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With the investment boom in Chinese and Indian stocks waning, Japanese investors are shifting their focus to Eastern European and Russian shares.

Stock prices are rising in Eastern European countries due to expectations for faster economic growth following their entries into the European Union in the last two years.

Russian stocks are rising backed by an inflow of money from other countries on the strength of higher oil prices.

The stocks are also tempting because they have lower exposure to credit risk than the Chinese and Indian shares, according to a market watcher.

Investment trusts focused on Russian and Eastern European stocks have been making big inroads in Japan.

In early July, Nomura Asset Management Co. began accepting subscriptions for its Eastern European Stock Fund.

The fund is the second of its kind, following Nomura Aurora II, a high-return investment fund focused on Eastern European stocks that Nomura has been managing since 1996.

Stock prices mostly have been rising in Russia and Eastern Europe. But they are “still undervalued,” given the countries’ potential for high economic growth, said Yutaka Kontani, a senior portfolio manager at Nomura.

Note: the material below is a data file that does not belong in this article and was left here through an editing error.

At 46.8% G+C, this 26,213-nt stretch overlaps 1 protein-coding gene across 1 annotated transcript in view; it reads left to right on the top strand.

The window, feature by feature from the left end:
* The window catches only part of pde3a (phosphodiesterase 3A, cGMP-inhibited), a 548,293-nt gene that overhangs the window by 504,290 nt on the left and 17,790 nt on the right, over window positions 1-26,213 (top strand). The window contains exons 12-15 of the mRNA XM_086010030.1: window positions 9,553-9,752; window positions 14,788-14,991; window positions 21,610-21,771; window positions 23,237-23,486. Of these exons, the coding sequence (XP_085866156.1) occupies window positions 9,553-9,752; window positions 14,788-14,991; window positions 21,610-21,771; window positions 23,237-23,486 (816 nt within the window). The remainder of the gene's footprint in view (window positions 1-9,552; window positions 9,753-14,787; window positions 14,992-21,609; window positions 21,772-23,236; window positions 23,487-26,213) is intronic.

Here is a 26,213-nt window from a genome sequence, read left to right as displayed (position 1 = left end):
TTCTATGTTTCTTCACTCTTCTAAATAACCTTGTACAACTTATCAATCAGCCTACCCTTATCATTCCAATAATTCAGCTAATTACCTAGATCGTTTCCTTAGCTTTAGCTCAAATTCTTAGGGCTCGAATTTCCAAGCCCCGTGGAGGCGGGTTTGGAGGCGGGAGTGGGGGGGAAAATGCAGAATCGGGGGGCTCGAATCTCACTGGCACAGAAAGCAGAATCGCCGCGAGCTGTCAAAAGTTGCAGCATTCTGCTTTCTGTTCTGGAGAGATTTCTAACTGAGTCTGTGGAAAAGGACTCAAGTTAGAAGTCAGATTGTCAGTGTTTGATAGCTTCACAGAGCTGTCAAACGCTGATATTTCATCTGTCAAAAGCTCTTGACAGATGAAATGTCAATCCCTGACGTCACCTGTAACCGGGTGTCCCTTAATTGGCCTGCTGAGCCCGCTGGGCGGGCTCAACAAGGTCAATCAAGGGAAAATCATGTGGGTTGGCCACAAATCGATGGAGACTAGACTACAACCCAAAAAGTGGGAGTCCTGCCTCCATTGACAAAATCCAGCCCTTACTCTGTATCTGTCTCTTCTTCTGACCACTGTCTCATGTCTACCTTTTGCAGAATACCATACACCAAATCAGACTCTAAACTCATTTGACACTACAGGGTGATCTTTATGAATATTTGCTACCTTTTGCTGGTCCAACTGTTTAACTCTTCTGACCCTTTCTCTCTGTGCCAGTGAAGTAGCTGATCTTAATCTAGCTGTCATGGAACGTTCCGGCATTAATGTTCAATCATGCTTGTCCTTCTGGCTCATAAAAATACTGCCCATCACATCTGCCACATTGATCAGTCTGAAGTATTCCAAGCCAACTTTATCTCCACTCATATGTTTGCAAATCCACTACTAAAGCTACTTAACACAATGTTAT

In particular, market players are keeping a close eye on Poland, the Czech Republic and Hungary.

The stock price indexes of the three countries — dubbed the “honor students of Eastern Europe” — have posted 20 percent to 60 percent annual growth since they joined the European Union in December 2002.

The three countries have been steadily establishing their reputations as the “factories of the European Union” by taking advantage of their geographical proximity to more developed European countries, high educational standards and cheap labor.

In June, Nikko Cordial Securities Co. began selling the Nikko Enlarged Europe Stock Fund, which is managed by UBS Global Asset Management (Switzerland). The fund drew nearly 30 billion yen within one month of its offering.

The SG Russia-Eastern Europe Stock Fund, which Societe Generale Asset Management began offering in March, had about 1 billion yen by the end of June due to increased sales through an Internet securities broker.

Shinko Securities Co. started marketing the Invesco Eastern European Enlargement Stock Fund in June.

Investment in Russian and Eastern European stocks is becoming more popular, but investors still have bitter memories of the Russian financial crisis in 1998.

The fund management companies say they can deal with a sudden change of the market, as the funds are managed by fund managers who had firsthand experience in the Russian crisis.

Russia and Eastern European countries are luring diversified international investment, but there are risks of volatile price movements peculiar to emerging markets as well as exchange-rate fluctuations.

“Although investing in stocks of those countries is attractive, it is not meant for beginners,” said Ayumu Sakurai, head of the asset management and marketing division at Nikko Cordial.

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